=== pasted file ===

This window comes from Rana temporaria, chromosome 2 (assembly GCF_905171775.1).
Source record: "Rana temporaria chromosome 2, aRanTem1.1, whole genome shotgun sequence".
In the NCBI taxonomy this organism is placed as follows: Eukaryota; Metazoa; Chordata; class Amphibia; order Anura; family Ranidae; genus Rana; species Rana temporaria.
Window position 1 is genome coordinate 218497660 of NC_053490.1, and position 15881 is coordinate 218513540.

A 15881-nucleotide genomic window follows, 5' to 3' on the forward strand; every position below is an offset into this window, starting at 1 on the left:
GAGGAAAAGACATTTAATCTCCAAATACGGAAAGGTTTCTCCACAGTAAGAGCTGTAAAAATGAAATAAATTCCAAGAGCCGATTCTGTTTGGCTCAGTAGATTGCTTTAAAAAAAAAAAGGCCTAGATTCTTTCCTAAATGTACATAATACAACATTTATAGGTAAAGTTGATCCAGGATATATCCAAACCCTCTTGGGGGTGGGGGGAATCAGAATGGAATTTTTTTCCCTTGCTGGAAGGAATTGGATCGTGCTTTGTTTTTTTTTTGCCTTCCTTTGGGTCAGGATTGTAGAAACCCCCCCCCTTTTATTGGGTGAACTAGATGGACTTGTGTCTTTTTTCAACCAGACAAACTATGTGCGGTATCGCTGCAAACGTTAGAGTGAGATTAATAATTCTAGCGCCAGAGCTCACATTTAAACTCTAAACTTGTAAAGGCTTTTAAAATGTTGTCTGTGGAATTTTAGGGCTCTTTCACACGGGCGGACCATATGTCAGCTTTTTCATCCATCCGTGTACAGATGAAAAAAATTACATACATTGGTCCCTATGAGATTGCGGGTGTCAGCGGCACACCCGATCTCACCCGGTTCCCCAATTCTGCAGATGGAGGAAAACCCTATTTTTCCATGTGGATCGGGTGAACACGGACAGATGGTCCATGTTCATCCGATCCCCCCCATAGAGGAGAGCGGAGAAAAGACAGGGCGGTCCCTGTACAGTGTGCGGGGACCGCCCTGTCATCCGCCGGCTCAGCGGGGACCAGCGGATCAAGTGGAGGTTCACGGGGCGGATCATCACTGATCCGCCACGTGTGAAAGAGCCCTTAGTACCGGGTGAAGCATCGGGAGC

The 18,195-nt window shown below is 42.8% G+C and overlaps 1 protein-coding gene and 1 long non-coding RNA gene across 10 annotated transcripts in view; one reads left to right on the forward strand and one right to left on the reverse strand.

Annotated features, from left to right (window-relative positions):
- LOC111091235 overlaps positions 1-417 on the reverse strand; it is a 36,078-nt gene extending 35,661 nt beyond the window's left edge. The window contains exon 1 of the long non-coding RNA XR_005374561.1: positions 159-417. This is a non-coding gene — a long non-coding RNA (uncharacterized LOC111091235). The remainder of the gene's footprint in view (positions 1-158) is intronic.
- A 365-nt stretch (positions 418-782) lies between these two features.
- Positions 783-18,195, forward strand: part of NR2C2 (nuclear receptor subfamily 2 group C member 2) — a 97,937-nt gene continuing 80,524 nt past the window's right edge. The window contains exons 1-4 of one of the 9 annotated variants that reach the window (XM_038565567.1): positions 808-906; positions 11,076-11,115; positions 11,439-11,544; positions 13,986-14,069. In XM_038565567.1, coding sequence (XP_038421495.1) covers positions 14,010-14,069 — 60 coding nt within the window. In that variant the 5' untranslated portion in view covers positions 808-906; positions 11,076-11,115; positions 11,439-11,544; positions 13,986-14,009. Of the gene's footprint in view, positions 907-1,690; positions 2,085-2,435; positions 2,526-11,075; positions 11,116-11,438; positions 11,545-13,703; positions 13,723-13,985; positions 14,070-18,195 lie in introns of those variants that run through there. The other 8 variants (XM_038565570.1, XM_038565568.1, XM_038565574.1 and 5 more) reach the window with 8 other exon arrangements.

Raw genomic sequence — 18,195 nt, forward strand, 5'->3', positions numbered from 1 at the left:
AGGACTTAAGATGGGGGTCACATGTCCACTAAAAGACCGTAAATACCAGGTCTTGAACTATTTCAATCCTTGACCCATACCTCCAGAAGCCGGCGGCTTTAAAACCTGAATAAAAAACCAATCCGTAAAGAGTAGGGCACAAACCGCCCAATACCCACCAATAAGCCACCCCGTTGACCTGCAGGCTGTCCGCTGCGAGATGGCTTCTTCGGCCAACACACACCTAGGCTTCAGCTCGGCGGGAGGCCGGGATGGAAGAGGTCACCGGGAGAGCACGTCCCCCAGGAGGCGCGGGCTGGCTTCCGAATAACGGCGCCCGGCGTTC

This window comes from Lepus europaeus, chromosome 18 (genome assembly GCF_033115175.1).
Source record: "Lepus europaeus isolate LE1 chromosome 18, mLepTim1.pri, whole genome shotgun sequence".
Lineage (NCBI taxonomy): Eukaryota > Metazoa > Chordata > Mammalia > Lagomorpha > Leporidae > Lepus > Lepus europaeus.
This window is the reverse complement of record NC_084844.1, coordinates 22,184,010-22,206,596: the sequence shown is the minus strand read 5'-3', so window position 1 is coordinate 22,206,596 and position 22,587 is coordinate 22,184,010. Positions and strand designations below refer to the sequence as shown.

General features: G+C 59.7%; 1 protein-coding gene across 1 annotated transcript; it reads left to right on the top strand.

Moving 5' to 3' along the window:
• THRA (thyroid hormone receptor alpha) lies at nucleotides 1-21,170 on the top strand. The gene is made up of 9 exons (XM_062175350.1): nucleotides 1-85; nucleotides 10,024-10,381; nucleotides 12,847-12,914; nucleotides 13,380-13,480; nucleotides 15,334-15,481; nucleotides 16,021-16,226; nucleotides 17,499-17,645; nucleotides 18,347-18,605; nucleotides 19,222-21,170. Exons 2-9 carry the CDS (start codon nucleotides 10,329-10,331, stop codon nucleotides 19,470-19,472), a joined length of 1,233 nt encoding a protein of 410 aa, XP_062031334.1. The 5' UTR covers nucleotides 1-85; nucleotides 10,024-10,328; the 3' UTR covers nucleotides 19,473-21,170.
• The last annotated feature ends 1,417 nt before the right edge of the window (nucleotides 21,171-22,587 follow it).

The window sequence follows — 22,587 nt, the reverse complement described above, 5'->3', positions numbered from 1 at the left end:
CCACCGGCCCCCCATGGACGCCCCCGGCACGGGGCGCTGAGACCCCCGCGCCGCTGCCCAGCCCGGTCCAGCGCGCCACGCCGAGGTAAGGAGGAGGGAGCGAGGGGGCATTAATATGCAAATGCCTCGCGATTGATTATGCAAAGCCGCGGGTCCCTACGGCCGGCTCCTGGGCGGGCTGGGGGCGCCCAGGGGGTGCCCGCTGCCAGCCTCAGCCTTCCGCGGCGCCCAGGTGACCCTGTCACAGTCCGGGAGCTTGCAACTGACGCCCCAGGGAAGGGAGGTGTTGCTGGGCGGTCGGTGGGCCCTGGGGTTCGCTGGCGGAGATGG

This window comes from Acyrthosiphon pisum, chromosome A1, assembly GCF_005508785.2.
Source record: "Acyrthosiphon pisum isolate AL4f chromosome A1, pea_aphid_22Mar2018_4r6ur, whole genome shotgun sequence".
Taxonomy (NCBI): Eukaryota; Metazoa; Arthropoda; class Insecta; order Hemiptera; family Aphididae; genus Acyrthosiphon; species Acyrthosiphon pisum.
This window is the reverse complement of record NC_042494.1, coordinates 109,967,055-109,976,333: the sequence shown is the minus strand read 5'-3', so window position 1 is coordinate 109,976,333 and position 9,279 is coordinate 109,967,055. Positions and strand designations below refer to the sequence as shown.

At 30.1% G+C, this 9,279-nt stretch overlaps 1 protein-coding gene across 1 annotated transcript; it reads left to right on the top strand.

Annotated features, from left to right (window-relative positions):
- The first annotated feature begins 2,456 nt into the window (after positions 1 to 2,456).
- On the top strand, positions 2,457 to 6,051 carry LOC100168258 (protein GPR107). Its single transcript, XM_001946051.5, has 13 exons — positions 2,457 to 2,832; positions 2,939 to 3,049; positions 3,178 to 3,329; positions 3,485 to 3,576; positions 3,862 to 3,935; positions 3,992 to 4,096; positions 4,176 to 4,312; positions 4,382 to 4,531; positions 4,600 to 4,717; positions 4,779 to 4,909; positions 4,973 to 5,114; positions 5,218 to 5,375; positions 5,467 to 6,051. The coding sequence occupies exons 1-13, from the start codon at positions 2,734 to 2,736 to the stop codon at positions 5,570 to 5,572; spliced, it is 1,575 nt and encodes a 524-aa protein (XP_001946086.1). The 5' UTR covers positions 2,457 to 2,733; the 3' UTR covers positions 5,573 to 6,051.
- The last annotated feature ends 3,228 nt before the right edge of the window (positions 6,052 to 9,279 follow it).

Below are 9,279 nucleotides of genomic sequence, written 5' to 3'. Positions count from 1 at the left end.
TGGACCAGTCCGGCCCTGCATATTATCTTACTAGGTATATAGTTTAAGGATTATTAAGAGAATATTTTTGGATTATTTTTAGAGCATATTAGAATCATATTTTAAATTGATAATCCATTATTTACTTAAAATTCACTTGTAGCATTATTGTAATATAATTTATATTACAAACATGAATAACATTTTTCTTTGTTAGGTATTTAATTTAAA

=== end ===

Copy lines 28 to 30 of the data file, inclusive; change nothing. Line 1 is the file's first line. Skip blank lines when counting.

At 30.1% G+C, this 9,279-nt stretch overlaps 1 protein-coding gene across 1 annotated transcript; it reads left to right on the top strand.

Annotated features, from left to right (window-relative positions):
- The first annotated feature begins 2,456 nt into the window (after positions 1 to 2,456).